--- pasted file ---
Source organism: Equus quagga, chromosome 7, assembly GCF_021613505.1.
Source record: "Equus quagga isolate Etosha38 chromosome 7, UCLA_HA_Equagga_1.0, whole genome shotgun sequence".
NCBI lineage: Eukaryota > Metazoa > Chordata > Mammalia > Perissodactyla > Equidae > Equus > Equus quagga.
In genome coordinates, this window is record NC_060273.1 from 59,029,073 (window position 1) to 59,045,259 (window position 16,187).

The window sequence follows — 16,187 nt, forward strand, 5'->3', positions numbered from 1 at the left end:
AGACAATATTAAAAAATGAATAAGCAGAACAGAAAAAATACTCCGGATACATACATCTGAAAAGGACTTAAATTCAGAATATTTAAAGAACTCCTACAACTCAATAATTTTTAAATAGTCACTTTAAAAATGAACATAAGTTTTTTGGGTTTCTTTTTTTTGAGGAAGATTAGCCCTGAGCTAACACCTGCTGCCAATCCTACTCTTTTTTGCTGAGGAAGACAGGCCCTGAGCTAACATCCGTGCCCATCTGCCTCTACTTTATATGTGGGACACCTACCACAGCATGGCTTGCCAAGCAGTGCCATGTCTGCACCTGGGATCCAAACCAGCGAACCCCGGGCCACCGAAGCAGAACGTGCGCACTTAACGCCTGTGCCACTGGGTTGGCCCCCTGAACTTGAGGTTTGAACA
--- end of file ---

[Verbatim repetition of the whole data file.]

Source organism: Equus quagga, chromosome 7, assembly GCF_021613505.1.
Source record: "Equus quagga isolate Etosha38 chromosome 7, UCLA_HA_Equagga_1.0, whole genome shotgun sequence".
NCBI lineage: Eukaryota > Metazoa > Chordata > Mammalia > Perissodactyla > Equidae > Equus > Equus quagga.
In genome coordinates, this window is record NC_060273.1 from 59,029,073 (window position 1) to 59,045,259 (window position 16,187).

The window sequence follows — 16,187 nt, forward strand, 5'->3', positions numbered from 1 at the left end:
AGACAATATTAAAAAATGAATAAGCAGAACAGAAAAAATACTCCGGATACATACATCTGAAAAGGACTTAAATTCAGAATATTTAAAGAACTCCTACAACTCAATAATTTTTAAATAGTCACTTTAAAAATGAACATAAGTTTTTTGGGTTTCTTTTTTTTGAGGAAGATTAGCCCTGAGCTAACACCTGCTGCCAATCCTACTCTTTTTTGCTGAGGAAGACAGGCCCTGAGCTAACATCCGTGCCCATCTGCCTCTACTTTATATGTGGGACACCTACCACAGCATGGCTTGCCAAGCAGTGCCATGTCTGCACCTGGGATCCAAACCAGCGAACCCCGGGCCACCGAAGCAGAACGTGCGCACTTAACGCCTGTGCCACTGGGTTGGCCCCCTGAACTTGAGGTTTGAACA